G22.3033-010 Lab 4: User-level NFS3 server

Due date: Monday, Mar 2.


This lab is a short lab designed to make you familiar with the SFS software infrastructure. In the previous assignments you have used SFS's libasync. In this assignment, you will be exposed to a functional distributed file system, RPC, and the NFS 3 protocol. If you choose a final project in the area of distributed file systems the SFS the SFS infrastructure can save you a lot of time.

This assignment should only require about 40 lines of code. You are supposed to fill in a missing funciton in a user-level NFS3 server. At the end of the assignment you will have an operational, distributed file system. Once you have completed the assignment, you should start thinking of what you want to do for a final project. The final project is essentially to build a cool system of your own design and write a short paper about it. (If you don't have any specific ideas for a project yourself, the web page suggests a number of possible projects.)

Fetching and compiling sfsusrv

Get the source for sfsusrv in ~class/src/sfsusrv.tar.gz. Configure and compile it as you did for the multifinger lab:
% tar xzf ~class/src/sfsusrv.tar.gz
% cd sfsusrv
% sh ./setup
automake: configure.in: installing `./install-sh'
automake: configure.in: installing `./mkinstalldirs'
automake: configure.in: installing `./missing'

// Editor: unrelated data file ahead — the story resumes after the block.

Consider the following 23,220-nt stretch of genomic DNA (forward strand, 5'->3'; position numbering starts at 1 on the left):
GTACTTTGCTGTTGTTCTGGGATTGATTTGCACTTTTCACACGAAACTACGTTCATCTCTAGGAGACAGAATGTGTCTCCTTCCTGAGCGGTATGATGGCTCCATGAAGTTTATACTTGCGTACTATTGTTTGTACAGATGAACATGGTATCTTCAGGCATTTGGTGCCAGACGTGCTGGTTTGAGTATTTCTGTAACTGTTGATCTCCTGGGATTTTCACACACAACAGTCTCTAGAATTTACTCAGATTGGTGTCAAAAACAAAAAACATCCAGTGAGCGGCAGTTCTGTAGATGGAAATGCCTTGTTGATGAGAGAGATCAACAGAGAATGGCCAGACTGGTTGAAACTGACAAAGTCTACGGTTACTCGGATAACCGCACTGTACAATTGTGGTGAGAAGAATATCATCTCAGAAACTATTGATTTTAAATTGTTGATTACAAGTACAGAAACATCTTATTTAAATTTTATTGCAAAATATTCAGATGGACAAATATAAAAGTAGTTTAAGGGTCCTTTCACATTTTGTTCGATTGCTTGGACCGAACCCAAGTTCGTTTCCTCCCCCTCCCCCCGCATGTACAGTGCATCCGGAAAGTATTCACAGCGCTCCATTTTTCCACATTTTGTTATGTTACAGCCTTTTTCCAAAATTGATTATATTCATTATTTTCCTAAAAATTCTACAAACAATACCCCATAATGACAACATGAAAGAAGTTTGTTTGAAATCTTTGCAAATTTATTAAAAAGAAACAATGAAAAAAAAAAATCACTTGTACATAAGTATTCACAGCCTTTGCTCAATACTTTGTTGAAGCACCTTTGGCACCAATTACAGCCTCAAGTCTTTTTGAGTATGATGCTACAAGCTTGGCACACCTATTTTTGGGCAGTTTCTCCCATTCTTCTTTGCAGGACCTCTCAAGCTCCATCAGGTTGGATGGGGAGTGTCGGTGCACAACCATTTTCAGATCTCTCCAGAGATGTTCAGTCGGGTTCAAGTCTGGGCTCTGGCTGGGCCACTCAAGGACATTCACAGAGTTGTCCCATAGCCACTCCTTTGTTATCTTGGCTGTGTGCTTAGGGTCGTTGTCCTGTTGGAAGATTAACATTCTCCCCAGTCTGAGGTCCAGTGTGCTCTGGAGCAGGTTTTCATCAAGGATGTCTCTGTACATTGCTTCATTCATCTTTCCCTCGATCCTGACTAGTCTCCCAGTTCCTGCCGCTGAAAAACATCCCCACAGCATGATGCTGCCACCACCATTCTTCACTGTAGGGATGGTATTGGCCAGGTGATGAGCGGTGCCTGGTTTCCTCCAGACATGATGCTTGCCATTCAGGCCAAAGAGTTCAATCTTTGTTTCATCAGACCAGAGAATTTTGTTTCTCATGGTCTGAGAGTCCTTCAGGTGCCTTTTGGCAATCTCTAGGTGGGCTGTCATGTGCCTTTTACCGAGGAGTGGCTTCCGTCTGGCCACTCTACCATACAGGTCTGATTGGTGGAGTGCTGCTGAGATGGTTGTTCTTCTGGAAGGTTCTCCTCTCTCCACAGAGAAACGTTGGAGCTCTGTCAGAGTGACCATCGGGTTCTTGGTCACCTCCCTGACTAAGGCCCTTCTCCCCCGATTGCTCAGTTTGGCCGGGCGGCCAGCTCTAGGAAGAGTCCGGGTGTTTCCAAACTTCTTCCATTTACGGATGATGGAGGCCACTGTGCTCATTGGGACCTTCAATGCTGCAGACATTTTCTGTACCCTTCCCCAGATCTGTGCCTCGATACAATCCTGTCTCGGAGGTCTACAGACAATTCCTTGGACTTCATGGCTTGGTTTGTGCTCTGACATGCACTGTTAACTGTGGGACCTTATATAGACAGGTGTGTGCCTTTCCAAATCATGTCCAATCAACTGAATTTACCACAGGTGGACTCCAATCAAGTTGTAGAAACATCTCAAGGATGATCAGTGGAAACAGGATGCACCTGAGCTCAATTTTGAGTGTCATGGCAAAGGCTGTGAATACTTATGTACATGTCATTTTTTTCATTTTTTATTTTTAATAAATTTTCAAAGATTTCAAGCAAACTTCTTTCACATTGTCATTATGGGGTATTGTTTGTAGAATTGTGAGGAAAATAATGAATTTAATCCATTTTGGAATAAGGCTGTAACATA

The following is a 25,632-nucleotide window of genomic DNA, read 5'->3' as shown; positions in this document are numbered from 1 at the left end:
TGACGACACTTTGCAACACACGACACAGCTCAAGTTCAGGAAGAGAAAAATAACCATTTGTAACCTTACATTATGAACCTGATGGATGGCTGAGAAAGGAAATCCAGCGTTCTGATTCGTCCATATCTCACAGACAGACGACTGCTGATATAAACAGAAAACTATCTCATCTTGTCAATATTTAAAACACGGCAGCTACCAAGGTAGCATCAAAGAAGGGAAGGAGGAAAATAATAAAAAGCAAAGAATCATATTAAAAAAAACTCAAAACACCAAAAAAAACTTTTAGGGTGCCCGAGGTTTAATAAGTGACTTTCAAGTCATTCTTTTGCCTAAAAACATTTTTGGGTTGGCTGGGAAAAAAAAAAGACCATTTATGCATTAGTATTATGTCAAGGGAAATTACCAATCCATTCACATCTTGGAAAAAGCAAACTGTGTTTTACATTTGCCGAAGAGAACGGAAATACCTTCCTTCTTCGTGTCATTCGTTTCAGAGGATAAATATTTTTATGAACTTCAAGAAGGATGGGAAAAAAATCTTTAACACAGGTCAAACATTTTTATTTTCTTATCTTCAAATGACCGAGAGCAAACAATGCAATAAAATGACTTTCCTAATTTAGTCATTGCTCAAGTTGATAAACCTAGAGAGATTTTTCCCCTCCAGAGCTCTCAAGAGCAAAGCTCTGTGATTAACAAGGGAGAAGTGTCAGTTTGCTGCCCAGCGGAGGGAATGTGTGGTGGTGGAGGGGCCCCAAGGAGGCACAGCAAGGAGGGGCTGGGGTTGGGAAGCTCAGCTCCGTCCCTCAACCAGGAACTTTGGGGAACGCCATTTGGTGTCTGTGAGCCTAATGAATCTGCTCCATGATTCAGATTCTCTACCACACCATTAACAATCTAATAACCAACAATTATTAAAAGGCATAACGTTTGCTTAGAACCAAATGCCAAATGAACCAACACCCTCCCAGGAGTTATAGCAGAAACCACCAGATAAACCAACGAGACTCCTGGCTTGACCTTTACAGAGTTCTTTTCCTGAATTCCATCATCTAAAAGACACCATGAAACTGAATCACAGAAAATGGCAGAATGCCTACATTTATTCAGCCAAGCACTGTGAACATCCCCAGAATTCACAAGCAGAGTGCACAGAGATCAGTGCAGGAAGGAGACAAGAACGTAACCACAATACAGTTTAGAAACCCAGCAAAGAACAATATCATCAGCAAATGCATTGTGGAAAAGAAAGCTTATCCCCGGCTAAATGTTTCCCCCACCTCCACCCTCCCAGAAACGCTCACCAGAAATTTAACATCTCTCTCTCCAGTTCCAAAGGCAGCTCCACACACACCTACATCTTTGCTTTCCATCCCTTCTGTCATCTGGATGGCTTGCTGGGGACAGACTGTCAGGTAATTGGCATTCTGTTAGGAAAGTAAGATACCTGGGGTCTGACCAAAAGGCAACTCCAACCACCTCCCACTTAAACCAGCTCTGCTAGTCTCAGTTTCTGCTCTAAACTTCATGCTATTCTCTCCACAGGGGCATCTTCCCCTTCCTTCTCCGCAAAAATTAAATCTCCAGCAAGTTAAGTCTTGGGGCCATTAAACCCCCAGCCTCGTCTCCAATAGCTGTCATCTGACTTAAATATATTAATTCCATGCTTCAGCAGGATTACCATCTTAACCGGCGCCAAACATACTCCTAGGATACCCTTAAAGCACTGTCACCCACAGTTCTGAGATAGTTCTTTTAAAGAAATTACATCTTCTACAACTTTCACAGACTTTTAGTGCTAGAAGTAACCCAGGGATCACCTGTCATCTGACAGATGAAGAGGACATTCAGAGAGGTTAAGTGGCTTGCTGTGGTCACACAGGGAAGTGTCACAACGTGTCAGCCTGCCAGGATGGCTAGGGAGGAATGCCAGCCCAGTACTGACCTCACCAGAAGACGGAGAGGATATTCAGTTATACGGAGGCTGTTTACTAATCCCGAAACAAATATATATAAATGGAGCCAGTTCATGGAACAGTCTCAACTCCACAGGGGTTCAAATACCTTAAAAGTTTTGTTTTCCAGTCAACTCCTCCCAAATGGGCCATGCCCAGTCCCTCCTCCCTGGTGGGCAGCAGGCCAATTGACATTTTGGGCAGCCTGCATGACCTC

configure.in: 22: required file `./ltconfig' not found
automake: Makefile.am: installing `./INSTALL'
automake: Makefile.am: installing `./COPYING'
+ autoconf
+ set +x
% setenv DEBUG -g
% ./configure --with-sfs=/home/c/class/lib/debug
creating cache ./config.cache
checking for a BSD compatible install... /usr/bin/install -c
checking whether build environment is sane... yes
checking whether make sets ${MAKE}... yes
checking for working aclocal... found
checking for working autoconf... found
checking for working automake... found
checking for working autoheader... found
checking for working makeinfo... found
checking host system type... i386-unknown-openbsd2.8
updating cache ./config.cache
creating ./config.status
creating Makefile
creating config.h
Remember, It is very important that you supply the argument --with-sfs=/home/c/class/lib/debug to ./configure. If you don't, things will appear to work, but you will get a version of the SFS libraries without built-in debugging sanity checks.

Next create a public/private key pair for sfsusrv to use to prove its identity to clients. Run these commands in your sfsusrv directory to create a new private key and put it in the file sfs_host_key:

% sfskey gen -P sfs_host_key
Creating new key for sfs_host_key.
       Key Name: dm@class3.scs.cs.nyu.edu

sfskey needs secret bits with which to seed the random number generator.
Please type some random or unguessable text until you hear a beep:
Type return when sfskey prompts you for the Key Name.

Running sfsusrv

You will need to run both sfsusrv and a client program. You can't run them them on the same machine. The client program must be run as root, and so is already running for you an the 5 class machines.